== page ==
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To get more offense, what about a formation change for the Crew?

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The Black & Gold have the players to compete in a more offensive-minded formation.

MLS: New England Revolution at Columbus Crew SC Greg Bartram-USA TODAY Sports

Columbus Crew SC is on top of Major League Soccer’s Eastern Conference with 13 points after six games, only conceding four goals (0.67 goals per game). That’s the good news. The bad news is that Columbus has only scored seven goals (1.2 goals per game), which is the number of goals the Montreal Impact has tallied — a team currently in the middle of the aforementioned conference standings.

The Crew’s current margin of error is slim. And with a roster filled with capable offensive producers, the Black & Gold could benefit from a formation change. What formation, you ask? How about a 4-1-3-1-1

Defense

Changes: Nothing major.

In this new 4-1-3-1-1 formation, Columbus captain Wil Trapp would continue as the general of the defense, positioned directly in front of the back line as the central defensive midfielder. When a wingback moves forward, Trapp manages where he and his fellow defenders shift, thereby maintaining that the back line is organized in a way to prevent counterattacks in the run of play. This is critically important because it was just a couple of weeks ago without Trapp against the Philadelphia Union that Harrison Afful was bested by venturing too far forward and that led to the Union scoring its first goal.

Midfield

Changes: Move Pedro Santos inside and insert Niko Hansen as the right outside midfielder.

Pedro Santos would be best utilized as the central midfield general in this new formation, primarily responsible for establishing possession and serving as a playmaking conduit between Trapp and the final third. The Crew’s No. 7 would need to contribute more defensively if only to hold up play by opponents as he would replace the defensive-minded Artur. Positioned in the middle, Santos would distribute the ball and spread the field with more authority and freedom than along the sideline. And Santos and Federico Higuain working together as the Crew’s offensive nucleus in the center is an exciting and dynamic prospect.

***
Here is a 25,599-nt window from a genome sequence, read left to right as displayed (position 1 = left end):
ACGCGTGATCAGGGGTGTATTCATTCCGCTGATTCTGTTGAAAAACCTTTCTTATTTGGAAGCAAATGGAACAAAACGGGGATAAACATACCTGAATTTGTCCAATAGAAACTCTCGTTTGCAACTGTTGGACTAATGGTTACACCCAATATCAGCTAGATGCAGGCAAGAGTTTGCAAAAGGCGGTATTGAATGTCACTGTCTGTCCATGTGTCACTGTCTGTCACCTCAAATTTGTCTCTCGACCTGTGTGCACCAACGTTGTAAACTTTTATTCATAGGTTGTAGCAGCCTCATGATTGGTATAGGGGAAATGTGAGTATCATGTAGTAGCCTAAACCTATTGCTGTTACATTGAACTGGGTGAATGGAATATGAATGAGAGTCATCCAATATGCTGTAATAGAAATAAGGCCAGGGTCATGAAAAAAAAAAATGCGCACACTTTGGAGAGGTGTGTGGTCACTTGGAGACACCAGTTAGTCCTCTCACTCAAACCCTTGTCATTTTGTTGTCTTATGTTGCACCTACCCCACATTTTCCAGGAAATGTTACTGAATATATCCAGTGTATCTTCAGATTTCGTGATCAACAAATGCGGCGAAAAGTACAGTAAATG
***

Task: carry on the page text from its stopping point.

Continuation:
Niko Hansen would then replace Santos as the right outside midfielder. Hansen, who got his first minutes of the year against the New England Revolution last weekend after recovering from an injury, showed last season that he has a great instinct and sense of positioning when receiving through balls and being in the right spot for crosses. Plus, Robinho will continue to improve and deliver results in the form of assists and goals with every game played from the left side.

Final Third

Changes: Federico Higuain would play in the space underneath Zardes, keeping the Crew forward involved during the possession and in the attack. It’s also important to limit Higuain’s superfluous running.

Fit as he is, the Crew’s 34-year-old Argentinian maestro should not be running box-to-box for 90 minutes. His strengths are his deftly-skilled footwork, vision in passing and ingenuity in finishing.

In this regard, Higuain would be the general of the Crew’s final third.

And when playing with one forward — in this case, Gyasi Zardes — the Crew’s No. 11 needs a reliable partner to ensure he gets touches, remains involved in the offense and doesn’t disappear from play for long stretches of time. Zardes is a rare forward because he’s a threat to score or deliver an assist (recall his most recent appearance for the U.S. Men’s National Team against Chile).

Opponents aren’t afraid of Higuain when he’s back by his own 18-yard box, but they are really concerned when he’s got the ball by their 18. The skill set of the Crew’s No. 10 should be exercised in the space between Santos and Zardes in the new formation by combining with Zardes, Santos, Robinho and Hansen.

Spine

Much like how the spine of the new USMNT is Zack Steffen, Trapp and Zardes, the spine of the Crew should be Steffen, Trapp, Santos, Higuain and Zardes.

In this 4-1-3-1-1 formation, spacing and positioning would improve with known expectations, ball movement would have more purposeful direction and Columbus would control the game and attack the opponent in a variety of dynamic ways.

Positioning Columbus playmakers according to their individual strengths would open up an assembly line of offensive production for the Black & Gold while maintaining its defensive success so far in 2019.